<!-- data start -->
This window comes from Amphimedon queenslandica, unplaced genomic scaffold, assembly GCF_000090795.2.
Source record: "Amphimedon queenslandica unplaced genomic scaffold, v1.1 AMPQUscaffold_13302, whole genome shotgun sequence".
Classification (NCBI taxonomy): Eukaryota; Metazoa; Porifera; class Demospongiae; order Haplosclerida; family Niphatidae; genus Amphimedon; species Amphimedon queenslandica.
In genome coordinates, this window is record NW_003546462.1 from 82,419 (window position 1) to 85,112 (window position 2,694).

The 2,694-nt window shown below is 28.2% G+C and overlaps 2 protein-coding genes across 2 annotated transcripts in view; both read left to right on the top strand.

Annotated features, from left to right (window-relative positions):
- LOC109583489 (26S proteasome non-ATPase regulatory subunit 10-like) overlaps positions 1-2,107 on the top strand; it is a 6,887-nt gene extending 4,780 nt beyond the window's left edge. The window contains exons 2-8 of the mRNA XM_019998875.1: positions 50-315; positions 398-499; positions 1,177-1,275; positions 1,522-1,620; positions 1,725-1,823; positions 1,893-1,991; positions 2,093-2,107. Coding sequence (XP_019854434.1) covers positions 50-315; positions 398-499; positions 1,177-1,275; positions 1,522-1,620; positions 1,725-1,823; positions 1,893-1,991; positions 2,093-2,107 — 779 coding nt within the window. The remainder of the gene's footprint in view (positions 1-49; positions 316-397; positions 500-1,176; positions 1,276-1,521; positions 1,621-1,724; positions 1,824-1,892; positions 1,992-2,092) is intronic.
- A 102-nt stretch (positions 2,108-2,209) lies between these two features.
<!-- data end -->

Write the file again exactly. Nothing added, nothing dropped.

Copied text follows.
This window comes from Amphimedon queenslandica, unplaced genomic scaffold, assembly GCF_000090795.2.
Source record: "Amphimedon queenslandica unplaced genomic scaffold, v1.1 AMPQUscaffold_13302, whole genome shotgun sequence".
Classification (NCBI taxonomy): Eukaryota; Metazoa; Porifera; class Demospongiae; order Haplosclerida; family Niphatidae; genus Amphimedon; species Amphimedon queenslandica.
In genome coordinates, this window is record NW_003546462.1 from 82,419 (window position 1) to 85,112 (window position 2,694).

The 2,694-nt window shown below is 28.2% G+C and overlaps 2 protein-coding genes across 2 annotated transcripts in view; both read left to right on the top strand.

Annotated features, from left to right (window-relative positions):
- LOC109583489 (26S proteasome non-ATPase regulatory subunit 10-like) overlaps positions 1-2,107 on the top strand; it is a 6,887-nt gene extending 4,780 nt beyond the window's left edge. The window contains exons 2-8 of the mRNA XM_019998875.1: positions 50-315; positions 398-499; positions 1,177-1,275; positions 1,522-1,620; positions 1,725-1,823; positions 1,893-1,991; positions 2,093-2,107. Coding sequence (XP_019854434.1) covers positions 50-315; positions 398-499; positions 1,177-1,275; positions 1,522-1,620; positions 1,725-1,823; positions 1,893-1,991; positions 2,093-2,107 — 779 coding nt within the window. The remainder of the gene's footprint in view (positions 1-49; positions 316-397; positions 500-1,176; positions 1,276-1,521; positions 1,621-1,724; positions 1,824-1,892; positions 1,992-2,092) is intronic.
- A 102-nt stretch (positions 2,108-2,209) lies between these two features.